These are the early saints in the traditional sense of the word, the virgins and the martyrs. I like to refer to them as saints with a capitol “S. “ But as Hymn# 293 reminds us they were just ordinary people, some were “doctors, some were queens, and another was a shepherdess on the green.”
They were people you “can meet in school, in lanes, or at sea, in church, or in trains, in shops, or at tea, as the song says. For the saints of God are just folk like you and me. It is hard to think of ourselves as such, even with a small “s.” Besides the early church’s saints there are those we have all known. Some are living still.
They are members of our families, friends, and acquaintances. Those who have gone on to their greater reward. We take time to remember before God today. They continue to live in our hearts and our minds. We remember them in our prayers and they remember us before God.
We don’t see our selves in their company, yet we belong to this great cloud of witnesses and fellowship we call the communion of saints both living and departed. It is not that they all did anything extraordinary that admitted them into this fellowship, but because they all had one thing in common - their faith, love, and trust in God. That is what stood out, and stands out.
It made them and makes them who they are - saints of God. They weren’t perfect. Their lives and their faith were tested. Sometimes they questioned God. Their “saintliness,” however, manifested itself with a faith that never wavered and the love and grace of God that never failed them. They had and have an awareness that God is ever present to them and they strive to make themselves present to Him.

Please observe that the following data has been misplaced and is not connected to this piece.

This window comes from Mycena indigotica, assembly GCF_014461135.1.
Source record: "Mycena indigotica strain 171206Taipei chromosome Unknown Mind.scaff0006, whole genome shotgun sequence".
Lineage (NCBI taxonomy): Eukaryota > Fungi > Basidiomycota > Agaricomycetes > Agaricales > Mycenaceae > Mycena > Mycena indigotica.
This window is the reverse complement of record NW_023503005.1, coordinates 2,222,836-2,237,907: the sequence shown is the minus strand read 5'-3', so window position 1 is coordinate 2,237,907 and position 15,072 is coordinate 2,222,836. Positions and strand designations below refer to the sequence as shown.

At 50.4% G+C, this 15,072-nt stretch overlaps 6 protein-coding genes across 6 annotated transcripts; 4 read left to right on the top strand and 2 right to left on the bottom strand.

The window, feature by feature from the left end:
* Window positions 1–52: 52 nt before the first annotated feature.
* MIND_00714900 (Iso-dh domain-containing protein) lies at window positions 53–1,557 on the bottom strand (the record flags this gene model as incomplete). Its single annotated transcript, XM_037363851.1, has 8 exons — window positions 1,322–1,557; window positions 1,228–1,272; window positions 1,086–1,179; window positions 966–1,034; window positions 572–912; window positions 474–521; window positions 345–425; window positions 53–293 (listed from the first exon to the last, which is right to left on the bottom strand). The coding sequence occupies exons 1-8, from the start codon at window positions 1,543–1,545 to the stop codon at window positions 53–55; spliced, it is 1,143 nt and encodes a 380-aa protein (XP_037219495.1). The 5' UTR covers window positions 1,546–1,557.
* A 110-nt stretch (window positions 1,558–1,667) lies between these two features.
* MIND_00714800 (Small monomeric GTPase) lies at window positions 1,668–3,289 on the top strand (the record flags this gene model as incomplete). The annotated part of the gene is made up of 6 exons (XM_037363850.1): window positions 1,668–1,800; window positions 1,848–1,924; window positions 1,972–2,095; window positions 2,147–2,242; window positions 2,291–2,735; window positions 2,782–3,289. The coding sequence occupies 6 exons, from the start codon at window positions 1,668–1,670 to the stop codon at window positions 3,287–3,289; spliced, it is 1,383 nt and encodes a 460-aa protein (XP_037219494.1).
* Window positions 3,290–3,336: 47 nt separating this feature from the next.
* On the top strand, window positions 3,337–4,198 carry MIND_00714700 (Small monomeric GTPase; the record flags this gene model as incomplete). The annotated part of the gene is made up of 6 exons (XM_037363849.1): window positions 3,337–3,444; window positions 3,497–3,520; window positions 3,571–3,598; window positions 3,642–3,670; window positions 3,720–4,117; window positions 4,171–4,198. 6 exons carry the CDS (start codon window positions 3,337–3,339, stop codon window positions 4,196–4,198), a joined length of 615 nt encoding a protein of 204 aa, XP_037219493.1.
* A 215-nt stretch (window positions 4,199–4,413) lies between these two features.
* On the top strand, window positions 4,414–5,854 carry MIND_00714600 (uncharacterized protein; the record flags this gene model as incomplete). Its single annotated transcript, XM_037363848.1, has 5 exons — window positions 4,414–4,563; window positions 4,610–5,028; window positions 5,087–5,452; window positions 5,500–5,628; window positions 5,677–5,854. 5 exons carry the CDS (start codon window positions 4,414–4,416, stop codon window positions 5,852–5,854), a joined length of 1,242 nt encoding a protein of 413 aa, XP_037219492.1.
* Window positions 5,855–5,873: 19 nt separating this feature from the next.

They never complained about life. They had and live with no regrets. They lived day in and day out in witness to their love and devotion to God. They were faithful to the church, said their prayers, praying for others as well as their own needs. They never hesitated to reach out to those in need, never shied away from opportunities to serve.
Their lives have and continue to have influence on our own. The world was and is a better place because they lived. “They loved their lord, and his love made them strong.”
St. John’s Revelation speaks of their home, our home in the New Jerusalem “where death will be no more, mourning and crying and pain will be no more.” Where by God’s grace we will one day be as they are, at home with God enjoying those ineffable joys and in the greater company of all the saints in light.
Can you imagine sitting down at table in the presence of the great heroes and heroines of the faith and with all those we have known and loved in this life that have gone on before us. Here the elect of God, the capitol “s” and the small “s” saints sit side by side in one communion and fellowship in the mystical body of Christ our Lord.
We may not see ourselves as saints, or being worthy to be counted among their company, and we are not, but through the merits of Him who died and rose again, and our faithful response to God’s love, mercy and grace, we can as the hymn ends, “God helping, to be one too.”
On this day we give thanks for all the saints, those early saints and martyrs whose blood was the seed of the church. We give thanks for those we have known as well as those who walk among us still. We give thanks for their love, their witness to their faith, love and trust in God, and for their influence on our lives that has brought us to this place today. AMEN+